JB: Thank you!! It's very easy. The hard part is taking the time to document it while you're inspired, and the music is coming from your soul. If you don't do that, you may remember some things about the melody, perhaps even the correct notes. It's the feel, dynamics, and the emotion that makes the difference between good and great songs. Write down the words and chords, but make sure you do a little recording of your performance of it, even if it's just a phone recording.



AW: “Evil Touch” is a blues, and good blues, at that. Did the song just lend itself to that style?


JB: To me it's rock and roll, but with a roadhouse type of feel. Blues was the skeleton that both of those genres are built upon, but the song is not a pure blues. To me the Beatles and the Stones, two groups of Brits, are the touchstone I'd use to compare songs like this. Both acts were completely inspired by the first wave aka the golden age of rock and roll, which was of course a new way to present r&b and blues influenced hillbilly music aka rockabilly. The fact that they brought English and American pop influences into the mix, was probably because it was there and found a way into the creative process. Much like Elvis playing blues.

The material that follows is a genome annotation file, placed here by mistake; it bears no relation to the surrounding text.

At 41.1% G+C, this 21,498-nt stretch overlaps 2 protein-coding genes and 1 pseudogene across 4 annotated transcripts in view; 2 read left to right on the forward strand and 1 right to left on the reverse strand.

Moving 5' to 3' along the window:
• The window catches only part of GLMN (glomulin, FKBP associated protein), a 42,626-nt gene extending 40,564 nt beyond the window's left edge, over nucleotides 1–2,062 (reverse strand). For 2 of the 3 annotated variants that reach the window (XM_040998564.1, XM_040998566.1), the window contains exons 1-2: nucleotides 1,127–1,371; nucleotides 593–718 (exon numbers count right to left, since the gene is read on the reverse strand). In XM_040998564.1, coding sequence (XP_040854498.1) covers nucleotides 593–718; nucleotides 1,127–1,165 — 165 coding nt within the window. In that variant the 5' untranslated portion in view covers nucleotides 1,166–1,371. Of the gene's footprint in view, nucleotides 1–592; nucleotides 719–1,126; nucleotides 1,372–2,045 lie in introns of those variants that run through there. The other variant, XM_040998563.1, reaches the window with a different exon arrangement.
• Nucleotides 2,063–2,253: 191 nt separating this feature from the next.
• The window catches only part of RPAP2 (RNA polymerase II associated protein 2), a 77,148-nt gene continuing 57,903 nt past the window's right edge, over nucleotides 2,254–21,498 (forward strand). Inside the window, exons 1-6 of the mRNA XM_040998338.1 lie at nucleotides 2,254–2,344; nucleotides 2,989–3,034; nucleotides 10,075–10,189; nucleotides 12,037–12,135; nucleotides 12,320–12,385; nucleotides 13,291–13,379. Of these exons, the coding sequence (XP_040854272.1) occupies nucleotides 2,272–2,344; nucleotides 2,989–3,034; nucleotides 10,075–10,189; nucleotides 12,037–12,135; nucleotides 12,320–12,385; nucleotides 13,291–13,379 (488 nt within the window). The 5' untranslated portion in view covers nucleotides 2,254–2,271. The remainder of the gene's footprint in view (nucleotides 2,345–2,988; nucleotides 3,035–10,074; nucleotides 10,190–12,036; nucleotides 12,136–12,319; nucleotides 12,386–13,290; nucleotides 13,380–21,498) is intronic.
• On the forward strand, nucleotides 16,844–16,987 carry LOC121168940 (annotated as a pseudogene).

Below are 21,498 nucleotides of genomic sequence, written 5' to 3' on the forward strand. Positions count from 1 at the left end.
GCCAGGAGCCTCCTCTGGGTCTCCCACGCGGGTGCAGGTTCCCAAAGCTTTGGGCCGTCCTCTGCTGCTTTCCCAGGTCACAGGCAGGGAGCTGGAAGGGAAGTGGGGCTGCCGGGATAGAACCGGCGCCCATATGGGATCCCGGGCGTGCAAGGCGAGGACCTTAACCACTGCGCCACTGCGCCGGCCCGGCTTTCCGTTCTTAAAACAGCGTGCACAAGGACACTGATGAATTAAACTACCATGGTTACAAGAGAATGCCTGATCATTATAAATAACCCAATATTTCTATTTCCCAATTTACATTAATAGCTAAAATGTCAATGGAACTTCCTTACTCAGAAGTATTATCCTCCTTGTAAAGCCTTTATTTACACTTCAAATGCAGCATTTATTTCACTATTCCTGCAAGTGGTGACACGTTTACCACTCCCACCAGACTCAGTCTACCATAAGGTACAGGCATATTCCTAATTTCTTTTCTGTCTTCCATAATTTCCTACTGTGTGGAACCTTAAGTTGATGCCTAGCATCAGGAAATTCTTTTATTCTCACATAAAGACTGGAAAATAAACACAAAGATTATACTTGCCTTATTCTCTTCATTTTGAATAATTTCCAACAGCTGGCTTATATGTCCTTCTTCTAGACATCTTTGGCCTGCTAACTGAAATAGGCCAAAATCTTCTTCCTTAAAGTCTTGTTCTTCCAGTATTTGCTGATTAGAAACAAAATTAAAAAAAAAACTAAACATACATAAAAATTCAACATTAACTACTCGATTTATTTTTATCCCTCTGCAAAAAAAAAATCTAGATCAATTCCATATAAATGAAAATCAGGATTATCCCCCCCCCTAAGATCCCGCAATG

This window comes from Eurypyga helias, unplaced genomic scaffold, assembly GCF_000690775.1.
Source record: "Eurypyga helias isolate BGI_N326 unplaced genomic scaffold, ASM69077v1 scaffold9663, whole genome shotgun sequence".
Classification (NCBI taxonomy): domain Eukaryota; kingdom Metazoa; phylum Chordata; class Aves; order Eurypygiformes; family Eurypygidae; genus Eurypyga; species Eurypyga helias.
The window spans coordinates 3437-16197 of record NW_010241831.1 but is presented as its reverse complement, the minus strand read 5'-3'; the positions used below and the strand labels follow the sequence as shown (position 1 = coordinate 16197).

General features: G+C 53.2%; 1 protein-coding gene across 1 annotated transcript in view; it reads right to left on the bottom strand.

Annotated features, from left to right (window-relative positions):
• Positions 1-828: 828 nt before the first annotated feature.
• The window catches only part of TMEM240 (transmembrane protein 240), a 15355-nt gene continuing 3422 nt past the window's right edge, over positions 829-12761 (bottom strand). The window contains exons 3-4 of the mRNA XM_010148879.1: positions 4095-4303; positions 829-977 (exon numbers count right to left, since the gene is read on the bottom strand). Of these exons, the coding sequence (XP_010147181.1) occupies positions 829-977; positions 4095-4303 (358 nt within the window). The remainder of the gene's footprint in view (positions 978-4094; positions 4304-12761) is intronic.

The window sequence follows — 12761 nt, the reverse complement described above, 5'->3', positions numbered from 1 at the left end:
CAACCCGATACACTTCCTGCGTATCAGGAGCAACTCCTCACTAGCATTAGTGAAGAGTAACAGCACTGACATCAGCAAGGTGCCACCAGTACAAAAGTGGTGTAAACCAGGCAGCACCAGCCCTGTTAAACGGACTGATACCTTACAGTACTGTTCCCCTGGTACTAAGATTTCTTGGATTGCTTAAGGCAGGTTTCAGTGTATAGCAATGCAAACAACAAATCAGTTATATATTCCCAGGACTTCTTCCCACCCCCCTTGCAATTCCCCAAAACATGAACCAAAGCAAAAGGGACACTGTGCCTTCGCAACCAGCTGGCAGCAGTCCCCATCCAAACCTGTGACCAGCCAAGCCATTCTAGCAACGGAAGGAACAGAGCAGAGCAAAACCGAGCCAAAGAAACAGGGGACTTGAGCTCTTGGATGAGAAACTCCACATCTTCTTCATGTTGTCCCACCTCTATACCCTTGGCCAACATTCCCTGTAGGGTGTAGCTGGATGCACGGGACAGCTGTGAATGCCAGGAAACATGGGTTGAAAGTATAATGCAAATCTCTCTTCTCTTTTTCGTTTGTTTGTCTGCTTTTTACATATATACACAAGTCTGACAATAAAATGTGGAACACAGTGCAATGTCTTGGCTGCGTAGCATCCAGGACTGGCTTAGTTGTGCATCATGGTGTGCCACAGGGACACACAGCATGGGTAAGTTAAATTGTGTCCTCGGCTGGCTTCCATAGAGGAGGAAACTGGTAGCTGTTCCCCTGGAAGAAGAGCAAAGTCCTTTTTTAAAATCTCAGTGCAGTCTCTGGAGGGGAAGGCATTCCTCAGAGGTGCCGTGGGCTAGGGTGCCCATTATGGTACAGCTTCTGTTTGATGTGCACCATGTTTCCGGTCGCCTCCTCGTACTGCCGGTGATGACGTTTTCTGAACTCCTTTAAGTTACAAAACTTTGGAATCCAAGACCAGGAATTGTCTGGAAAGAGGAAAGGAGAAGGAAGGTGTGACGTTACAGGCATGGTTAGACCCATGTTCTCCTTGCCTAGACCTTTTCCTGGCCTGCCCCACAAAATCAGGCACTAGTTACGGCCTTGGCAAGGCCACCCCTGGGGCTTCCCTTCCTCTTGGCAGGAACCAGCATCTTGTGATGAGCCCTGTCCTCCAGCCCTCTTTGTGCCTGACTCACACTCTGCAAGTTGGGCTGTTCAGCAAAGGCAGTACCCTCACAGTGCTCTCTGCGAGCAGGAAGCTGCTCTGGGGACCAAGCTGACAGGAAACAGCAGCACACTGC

When he was a child, Presley copied music he heard on the Grand Ol' Opry (hillbilly or later country and western), the Gospel Hour (Southern gospel, played on Sundays often by musicians who played juke joints and honkytonks the night before) and blues (new to the radio in the 1940's) or possibly by the time Elvis was around 13 (1948) it may have already been called r&b. Presley sang songs in the styles he learned to sing as a pre-adolescent and early teen and developed over the course of his teen years by absorbing these radio shows, when he auditioned for Sun Records' Sam Phillips in the early 50's. Phillips wasn't thrilled with the country or gospel. But, when Sam heard Elvis's blues songs, he learned from listening to the radio shows of "Sonny Boy Williamson" (Alex Miller) and "Howlin' Wolf" (Chester Burnett) on KWEM in West Memphis, AR, Phillips started seeing dollar signs.


I look at "Evil Touch" similarly. I write and sing songs which come from the songs I learned growing up, which I use like a set of building blocks to spell out how I'm feeling when I sit down to write. What comes out is a combination of those building blocks and the feelings in my heart that I'm attempting to spell out with them.



AW: What other singles and albums might be in the pipeline?


JB: Not sure. I'm working on several musical projects. I may release another single from my Pop Top (2022 Remaster) album, as there are more good ones to work with. But, I've got a few other things cooking, so we'll have to see.


I've booked a lot of live gigs in the NW, thankfully, so I'll be doing that, too, over the course of the summer. We'll just have to see what happens.

 Jim Basnight

Stop The Words/Evil Touch single

Power Popaholic Productions